One of Eugene's great political moments was the humbling of the City's destructive downtown Urban Renewal fund in 2007 (see previous posts). As a result, the fund's current co-investments are small, and, as predicted, the many bite-sized projects are aggregating into significant change downtown, with a diversified ownership of small developers and their smaller tenants.
Smaller investments create better physical spaces ... they allow for more human attention to detail, to people's feelings etc.
Unfortunately, good physical space isn't sufficient for good urban life. The space must be alive with human activity.
When investment in downtown focuses upon the creation of new rental space, rather than the creation of new social or economic activity, the change is out of order. Actvity should drive the development of new or modified space, not vice versa.
So, if you look around downtown today, you'll see lots of construction, begging the question: what's going into all this space? The existing inventory already sported more than its share of "for lease" signs.
One underlying factor in this problem is the existence of any kind of Urban Renewal fund. Partly, this is because these funds are restricted to the "previously successful", meaning those people who already have a robust business, or worse, people who already have a lot of cash. The more they have, the bigger the loan they can get. (And this is public money, raised from tax exemptions on properties within special districts, money that would normally go into the general fund.) The bigger the loan, and the wealthier the person, the less likely they are to even think of building anything other than "more space". Growing a business or non-profit to fill the space? That's work for other people.
So, unless forced to do so, Urban renewal funds have nothing to do with the public good, despite public statements by the fund managers. Luckily, they were forced to do better in 2007. But they need better oversight. The funds are still almost always used for co-investment in the development of high-end rental space, or for expansion of successful businesses and institutions, often with unnatural results. In the end, somehow, the financial respectability of office space is considered greater than, say (to give a sample of desiderata from 2008's Downtown Together process): a community dancehall, a food cart incubation institute, a craft co-op, an artist-in-residence cultural center, a non-profit music venue, etc. But these are the kinds of projects that, because of their uniqueness and idealism, could gather real community support, be successful and sustainable, and make an exciting downtown.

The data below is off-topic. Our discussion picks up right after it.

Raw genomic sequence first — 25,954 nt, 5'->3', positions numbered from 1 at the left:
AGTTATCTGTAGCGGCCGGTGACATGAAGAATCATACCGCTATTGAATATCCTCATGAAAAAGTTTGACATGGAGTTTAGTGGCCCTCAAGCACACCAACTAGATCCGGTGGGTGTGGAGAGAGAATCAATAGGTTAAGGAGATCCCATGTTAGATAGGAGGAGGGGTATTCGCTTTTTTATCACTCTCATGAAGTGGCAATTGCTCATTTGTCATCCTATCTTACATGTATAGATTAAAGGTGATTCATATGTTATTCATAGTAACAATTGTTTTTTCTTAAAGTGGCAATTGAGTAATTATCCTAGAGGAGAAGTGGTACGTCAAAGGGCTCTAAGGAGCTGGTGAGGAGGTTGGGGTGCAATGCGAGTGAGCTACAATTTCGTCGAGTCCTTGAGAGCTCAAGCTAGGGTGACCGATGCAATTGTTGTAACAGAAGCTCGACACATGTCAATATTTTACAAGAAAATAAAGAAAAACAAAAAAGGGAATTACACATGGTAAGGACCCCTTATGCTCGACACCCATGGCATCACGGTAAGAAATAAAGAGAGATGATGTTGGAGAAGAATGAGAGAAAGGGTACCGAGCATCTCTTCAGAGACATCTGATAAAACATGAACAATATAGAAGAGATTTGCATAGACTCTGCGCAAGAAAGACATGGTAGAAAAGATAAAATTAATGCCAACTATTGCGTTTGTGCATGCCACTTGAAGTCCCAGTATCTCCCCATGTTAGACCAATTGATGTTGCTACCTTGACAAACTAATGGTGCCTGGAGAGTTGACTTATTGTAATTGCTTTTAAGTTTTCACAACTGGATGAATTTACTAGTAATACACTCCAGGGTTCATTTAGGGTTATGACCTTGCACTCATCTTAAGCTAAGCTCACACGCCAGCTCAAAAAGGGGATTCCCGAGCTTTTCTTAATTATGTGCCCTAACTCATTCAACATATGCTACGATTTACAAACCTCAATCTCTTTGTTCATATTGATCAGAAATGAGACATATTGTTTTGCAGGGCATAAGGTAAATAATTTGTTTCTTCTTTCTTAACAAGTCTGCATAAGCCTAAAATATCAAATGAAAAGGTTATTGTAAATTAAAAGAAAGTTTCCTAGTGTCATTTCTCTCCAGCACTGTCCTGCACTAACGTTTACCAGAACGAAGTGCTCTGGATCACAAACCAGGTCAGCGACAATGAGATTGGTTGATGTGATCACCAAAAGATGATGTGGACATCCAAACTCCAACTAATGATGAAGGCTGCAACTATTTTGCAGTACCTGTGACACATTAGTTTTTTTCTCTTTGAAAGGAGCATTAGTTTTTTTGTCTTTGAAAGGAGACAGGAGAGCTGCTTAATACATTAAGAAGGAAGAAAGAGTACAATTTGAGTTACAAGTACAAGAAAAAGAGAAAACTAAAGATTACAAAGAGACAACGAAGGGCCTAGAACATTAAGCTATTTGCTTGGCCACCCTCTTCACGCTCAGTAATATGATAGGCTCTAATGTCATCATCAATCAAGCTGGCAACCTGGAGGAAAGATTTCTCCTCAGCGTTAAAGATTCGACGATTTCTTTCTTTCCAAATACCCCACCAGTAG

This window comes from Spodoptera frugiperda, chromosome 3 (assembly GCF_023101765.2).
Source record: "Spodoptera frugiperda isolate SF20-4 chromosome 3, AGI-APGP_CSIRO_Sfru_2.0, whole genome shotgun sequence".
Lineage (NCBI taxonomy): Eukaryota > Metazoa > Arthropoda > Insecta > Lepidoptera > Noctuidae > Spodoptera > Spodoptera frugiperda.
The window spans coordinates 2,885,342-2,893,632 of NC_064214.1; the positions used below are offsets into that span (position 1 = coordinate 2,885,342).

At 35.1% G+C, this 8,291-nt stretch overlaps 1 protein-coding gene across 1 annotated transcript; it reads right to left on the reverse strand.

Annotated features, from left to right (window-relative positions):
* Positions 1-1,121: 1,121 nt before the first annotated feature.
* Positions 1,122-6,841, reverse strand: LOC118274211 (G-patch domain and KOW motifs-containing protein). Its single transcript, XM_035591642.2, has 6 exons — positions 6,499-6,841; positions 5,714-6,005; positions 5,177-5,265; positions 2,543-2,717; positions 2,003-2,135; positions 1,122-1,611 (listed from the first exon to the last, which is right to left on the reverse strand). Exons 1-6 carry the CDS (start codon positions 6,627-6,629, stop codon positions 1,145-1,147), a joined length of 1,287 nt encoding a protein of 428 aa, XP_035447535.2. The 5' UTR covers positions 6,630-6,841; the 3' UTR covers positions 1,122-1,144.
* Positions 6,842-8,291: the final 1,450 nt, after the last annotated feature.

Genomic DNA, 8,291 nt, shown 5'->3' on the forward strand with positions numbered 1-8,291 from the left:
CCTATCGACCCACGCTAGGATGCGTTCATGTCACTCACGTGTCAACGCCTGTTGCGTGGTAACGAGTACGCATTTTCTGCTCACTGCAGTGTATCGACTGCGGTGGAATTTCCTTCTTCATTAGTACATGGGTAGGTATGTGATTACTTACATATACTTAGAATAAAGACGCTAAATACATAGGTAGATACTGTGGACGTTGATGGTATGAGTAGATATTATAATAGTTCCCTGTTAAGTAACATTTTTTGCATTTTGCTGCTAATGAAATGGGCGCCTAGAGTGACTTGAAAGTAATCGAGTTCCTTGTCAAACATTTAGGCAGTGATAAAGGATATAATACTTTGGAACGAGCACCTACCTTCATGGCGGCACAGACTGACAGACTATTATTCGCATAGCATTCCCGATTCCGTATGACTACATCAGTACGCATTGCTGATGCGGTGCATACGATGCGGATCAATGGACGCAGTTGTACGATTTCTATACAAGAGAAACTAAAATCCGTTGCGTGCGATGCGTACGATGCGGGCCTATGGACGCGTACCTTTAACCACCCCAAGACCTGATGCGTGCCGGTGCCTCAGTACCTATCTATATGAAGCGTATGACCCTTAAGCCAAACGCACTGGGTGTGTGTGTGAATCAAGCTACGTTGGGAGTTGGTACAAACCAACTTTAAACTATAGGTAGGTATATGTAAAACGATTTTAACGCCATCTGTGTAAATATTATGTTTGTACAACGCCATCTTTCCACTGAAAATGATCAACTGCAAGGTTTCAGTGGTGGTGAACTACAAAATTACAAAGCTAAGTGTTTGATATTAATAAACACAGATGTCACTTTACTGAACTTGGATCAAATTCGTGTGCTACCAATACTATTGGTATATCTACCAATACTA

Unfortunately, citizens don't usually try to seize and oversee Urban Renewal funds for public purposes. It seems too slippery and forceful a bureaucracy to tackle, and success really requires activism, aiming at a better functioning democracy. Instead, the funds are typically seized by the 1%, people with clout, who can invest millions in their projects, which tend to have very limited vision and community support.
I'm not trying to be gloomy here. This current renewal spending is a little better, as I said, because of the 2007 ballot measure. It includes a wider demographic than just the 1%. There are some small businesses getting loans. The citizens fought back, kicked out major slumlords, and brought in smaller developers, who will work harder to make their properties successful through local contacts. This is big step up.
But we're a long way from solving the problems of deadening development in Eugene, or almost anywhere for that matter. If the question is "how do we get continuing oversight", then participatory democracy is the answer, but that's very hard to achieve. So join the Occupy movement: they're working quite hard on improving democracy right now, and they're woefully underappreciated!
In the meantime, more local businesses and non-profits that would like to help bridge downtown's economic-to-physical development gap, should consider moving downtown, occupying downtown, and participating in the local democratic process there. With an increasing residential population, it's not a bad business move. And with a surfeit of space for lease, it should be possible to negotiate a reasonable long-term lease.
Moving what you do, to the downtown core, would help to move things in the right direction. Tell your friends. Talk about moving downtown. Build partnerships with people already there. Contrary to popular opinion, the more you talk about it, the more likely it is to happen.